Feeds

Vodafone slurps MEELLLIONS for redirecting police hotline calls

Ringing the Old Bill will still cost 15p/pop

Remote control for virtualized desktops

Vodafone is making more than £2m a year from public reporting of non-emergency crime, and has just landed another three-year contract - charging 15p per non-emergency call to police.

Calls made to the non-emergency "101" number are routed by Cable & Wireless to the nearest police authority and dealt with at public expense. All Vodafone-owned C&W does is forward the call and collect the cash.

The Mail on Sunday has crunched the numbers - 15 pence per call; nearly 27 million calls since September 2010; and 60 per cent average markup on government services in C&W accounts - and worked itself into an indignant fury based on the result.

This all adds up to revenues of £4m and profits of more than £2m, according to the Mail, just for forwarding a few phone calls.

However, as with anything involving the state, it's not really that simple.

The great thing about 101 is that while it costs 15 pence, that is a flat one-off charge; whether you're calling from mobile or fixed lines, and without regard for the call length. Calls are routed to the local police station, even if one is on a mobile phone, and callers on a border between two police forces can choose which one to speak to.

Police forces also contribute a carriage cost of around a third of a tenth of a penny per minute (~0.03p), so the 15 pence goes to C&W to cover the cost of routing the calls, mobile network charges and negotiating with all the parties concerned. The police say neither they nor the government receive any of the revenue from the 15p call charge.

That negotiation worked so well that Ofcom was planning the same model for the NHS Direct-replacing "111" service, though the Home Office decided to make it free when it was finally rolled out last month. 111 is routed to local outsourcing outfits - some of whom have let the side down lately.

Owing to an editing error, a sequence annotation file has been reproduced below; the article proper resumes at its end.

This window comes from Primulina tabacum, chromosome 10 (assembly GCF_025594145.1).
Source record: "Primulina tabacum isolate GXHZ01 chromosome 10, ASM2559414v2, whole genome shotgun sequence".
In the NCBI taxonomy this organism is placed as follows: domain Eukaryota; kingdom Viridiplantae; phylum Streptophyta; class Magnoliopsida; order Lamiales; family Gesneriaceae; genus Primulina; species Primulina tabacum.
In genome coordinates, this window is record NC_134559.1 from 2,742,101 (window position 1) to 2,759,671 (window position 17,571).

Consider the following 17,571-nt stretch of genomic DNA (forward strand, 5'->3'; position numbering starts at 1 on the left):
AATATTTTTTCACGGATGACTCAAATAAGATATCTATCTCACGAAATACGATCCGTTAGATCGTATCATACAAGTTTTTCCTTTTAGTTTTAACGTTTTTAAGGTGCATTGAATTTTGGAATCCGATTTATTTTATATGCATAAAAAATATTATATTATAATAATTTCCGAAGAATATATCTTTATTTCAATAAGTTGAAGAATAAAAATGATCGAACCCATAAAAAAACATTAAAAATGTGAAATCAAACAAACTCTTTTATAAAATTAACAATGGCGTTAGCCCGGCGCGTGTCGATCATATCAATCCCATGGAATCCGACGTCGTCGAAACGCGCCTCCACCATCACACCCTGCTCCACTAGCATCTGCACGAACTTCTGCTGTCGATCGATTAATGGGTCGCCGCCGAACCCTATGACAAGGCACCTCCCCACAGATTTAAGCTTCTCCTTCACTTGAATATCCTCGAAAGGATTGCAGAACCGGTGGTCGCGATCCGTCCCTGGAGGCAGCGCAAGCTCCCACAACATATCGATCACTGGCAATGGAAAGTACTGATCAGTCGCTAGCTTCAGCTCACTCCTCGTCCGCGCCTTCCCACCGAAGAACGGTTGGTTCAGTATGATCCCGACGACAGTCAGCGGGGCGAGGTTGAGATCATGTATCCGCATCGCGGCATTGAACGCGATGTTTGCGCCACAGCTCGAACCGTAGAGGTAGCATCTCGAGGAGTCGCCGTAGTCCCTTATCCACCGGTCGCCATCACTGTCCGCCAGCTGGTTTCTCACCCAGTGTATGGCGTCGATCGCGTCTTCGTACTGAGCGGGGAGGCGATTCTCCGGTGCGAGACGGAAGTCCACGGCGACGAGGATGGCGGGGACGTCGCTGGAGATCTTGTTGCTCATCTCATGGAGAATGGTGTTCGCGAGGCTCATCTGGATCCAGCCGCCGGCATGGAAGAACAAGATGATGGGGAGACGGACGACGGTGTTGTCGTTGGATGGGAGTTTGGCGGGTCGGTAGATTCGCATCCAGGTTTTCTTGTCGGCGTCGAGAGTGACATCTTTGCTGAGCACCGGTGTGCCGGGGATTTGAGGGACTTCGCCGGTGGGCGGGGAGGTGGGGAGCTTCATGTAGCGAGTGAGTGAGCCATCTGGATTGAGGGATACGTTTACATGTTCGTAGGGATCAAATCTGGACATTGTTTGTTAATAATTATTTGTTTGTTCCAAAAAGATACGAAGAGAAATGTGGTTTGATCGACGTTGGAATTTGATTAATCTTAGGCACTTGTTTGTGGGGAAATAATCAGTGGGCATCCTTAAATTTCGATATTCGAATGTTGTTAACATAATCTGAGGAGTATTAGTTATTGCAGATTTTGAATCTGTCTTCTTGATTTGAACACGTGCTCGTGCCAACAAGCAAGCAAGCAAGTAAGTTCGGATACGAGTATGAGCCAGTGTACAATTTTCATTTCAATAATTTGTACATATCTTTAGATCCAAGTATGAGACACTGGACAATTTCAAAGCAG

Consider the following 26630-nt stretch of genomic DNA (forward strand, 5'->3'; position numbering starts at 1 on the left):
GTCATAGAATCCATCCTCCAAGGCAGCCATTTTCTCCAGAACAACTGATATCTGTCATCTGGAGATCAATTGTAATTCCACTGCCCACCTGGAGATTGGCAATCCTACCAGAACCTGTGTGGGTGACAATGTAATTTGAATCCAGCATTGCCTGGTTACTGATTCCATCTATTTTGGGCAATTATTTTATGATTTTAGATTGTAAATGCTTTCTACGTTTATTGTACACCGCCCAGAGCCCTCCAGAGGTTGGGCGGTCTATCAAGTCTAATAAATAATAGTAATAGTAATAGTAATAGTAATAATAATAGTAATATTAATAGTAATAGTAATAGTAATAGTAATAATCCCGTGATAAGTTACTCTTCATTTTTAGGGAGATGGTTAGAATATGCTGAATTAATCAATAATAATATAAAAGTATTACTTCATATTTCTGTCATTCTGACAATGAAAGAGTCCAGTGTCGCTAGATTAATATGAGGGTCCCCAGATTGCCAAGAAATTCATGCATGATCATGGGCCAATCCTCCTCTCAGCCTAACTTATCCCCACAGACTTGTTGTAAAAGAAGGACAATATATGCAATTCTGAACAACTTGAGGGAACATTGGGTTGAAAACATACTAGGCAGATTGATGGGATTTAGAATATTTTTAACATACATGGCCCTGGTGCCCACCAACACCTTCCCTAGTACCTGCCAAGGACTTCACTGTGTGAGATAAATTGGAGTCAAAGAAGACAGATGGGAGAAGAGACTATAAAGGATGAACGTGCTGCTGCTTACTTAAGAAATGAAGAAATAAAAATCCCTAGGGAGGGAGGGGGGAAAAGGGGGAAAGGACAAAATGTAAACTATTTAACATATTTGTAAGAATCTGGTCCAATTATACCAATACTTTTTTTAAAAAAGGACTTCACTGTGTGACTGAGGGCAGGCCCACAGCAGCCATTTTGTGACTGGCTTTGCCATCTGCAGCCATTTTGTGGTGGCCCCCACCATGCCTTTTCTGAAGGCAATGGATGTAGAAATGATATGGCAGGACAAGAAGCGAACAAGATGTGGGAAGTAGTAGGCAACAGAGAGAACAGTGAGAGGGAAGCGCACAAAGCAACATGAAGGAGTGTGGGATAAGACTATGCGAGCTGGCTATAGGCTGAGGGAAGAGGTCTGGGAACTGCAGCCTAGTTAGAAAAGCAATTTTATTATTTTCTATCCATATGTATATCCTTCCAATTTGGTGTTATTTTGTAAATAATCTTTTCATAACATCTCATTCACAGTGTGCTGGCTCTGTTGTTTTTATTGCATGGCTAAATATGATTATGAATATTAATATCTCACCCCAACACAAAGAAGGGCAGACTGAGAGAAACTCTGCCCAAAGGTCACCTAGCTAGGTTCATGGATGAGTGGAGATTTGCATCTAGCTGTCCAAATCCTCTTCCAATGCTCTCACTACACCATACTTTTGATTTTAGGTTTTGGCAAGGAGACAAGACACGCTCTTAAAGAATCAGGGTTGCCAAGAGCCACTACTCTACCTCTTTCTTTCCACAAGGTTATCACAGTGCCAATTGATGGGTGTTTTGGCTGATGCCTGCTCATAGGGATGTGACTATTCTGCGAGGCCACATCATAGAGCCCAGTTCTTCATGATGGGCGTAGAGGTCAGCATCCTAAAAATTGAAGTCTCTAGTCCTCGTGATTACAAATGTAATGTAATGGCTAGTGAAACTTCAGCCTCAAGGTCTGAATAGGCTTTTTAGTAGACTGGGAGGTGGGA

When 101 first launched, back in 2006, it went badly. Hampshire's chief constable complained that the service had turned his force into a provider of train timetables and tourist information. Expansion of the 111 service was shelved when it failed to cut the volume of 999 calls, as had been hoped.

Since then the service has been carefully promoted and seems to be working better, with Vodafone telling the Mail that callers reporting stolen cars and broken windows are overwhelmingly happy with the service they've received. ®

Intelligent flash storage arrays

More from The Register

next story
YOU are the threat: True confessions of real-life sysadmins
Who will save the systems from the men and women who save the systems from you?
Download alert: Nearly ALL top 100 Android, iOS paid apps hacked
Attack of the Clones? Yeah, but much, much scarier – report
Broadband sellers in the UK are UP TO no good, says Which?
Speedy network claims only apply to 10% of customers
Virgin Media struck dumb by NATIONWIDE packet loss balls-up
Turning it off and on again fixes glitch 12 HOURS LATER
Ofcom snatches 700MHz off digital telly, hands it to mobile data providers
Hungry mobe'n'slab-waving Blighty swallows spectrum
Fujitsu CTO: We'll be 3D-printing tech execs in 15 years
Fleshy techie disses network neutrality, helmet-less motorcyclists
Facebook, working on Facebook at Work, works on Facebook. At Work
You don't want your cat or drunk pics at the office
Soz, web devs: Google snatches its Wallet off the table
Killing off web service in 3 months... but app-happy bonkers are fine
prev story

Whitepapers

Why cloud backup?
Combining the latest advancements in disk-based backup with secure, integrated, cloud technologies offer organizations fast and assured recovery of their critical enterprise data.
Getting started with customer-focused identity management
Learn why identity is a fundamental requirement to digital growth, and how without it there is no way to identify and engage customers in a meaningful way.
High Performance for All
While HPC is not new, it has traditionally been seen as a specialist area – is it now geared up to meet more mainstream requirements?
Reducing the cost and complexity of web vulnerability management
How using vulnerability assessments to identify exploitable weaknesses and take corrective action can reduce the risk of hackers finding your site and attacking it.
Top 5 reasons to deploy VMware with Tegile
Data demand and the rise of virtualization is challenging IT teams to deliver storage performance, scalability and capacity that can keep up, while maximizing efficiency.